The word ‘bane’ is not used very often, if at all anymore, unless we use the idiom ‘bane of my life’ meaning something is annoying or not enjoyable to do. For example, weeds may be the bane of a gardener’s life. ‘Bane’ is a very old word meaning ‘murderer’, and is recorded in the ‘Old English Chronicles’ as early as 800AD. In those days, a bane was a real threat posed to one’s life and safety.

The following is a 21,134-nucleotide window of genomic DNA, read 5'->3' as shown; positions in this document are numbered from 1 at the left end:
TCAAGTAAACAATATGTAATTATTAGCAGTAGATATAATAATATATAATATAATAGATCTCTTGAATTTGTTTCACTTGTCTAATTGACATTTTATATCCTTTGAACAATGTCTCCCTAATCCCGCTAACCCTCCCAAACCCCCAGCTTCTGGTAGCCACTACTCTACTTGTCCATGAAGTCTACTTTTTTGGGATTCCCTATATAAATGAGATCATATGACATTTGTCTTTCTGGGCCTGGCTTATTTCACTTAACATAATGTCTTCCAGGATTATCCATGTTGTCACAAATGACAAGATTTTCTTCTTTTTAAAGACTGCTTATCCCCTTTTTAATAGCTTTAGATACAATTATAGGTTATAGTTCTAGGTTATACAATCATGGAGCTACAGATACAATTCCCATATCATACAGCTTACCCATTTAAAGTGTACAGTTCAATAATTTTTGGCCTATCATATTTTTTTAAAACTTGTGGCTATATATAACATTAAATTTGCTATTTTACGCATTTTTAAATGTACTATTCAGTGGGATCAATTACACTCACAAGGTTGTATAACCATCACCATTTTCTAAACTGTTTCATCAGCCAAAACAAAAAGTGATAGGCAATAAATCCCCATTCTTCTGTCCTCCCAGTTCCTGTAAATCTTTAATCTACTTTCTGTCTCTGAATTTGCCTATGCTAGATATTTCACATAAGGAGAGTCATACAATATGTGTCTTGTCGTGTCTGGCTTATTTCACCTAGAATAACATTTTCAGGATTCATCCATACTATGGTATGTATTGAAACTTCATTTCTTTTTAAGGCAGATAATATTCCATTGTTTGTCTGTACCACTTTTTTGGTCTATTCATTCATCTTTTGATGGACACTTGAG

Over time, ‘bane’ drifted in meaning: it went from describing a murderer, to describing poison, i.e. something that causes death such as a poisonous plant. Some poisonous plants still have ‘-bane’ in them: Henbane, Wolfsbane and Ratsbane (another name for rat poison/arsenic). Since then, we have arrived at our version of ‘bane’ which describes something that’s irritating and a complaint; a word that has definitely lost its earlier and more fatal meaning.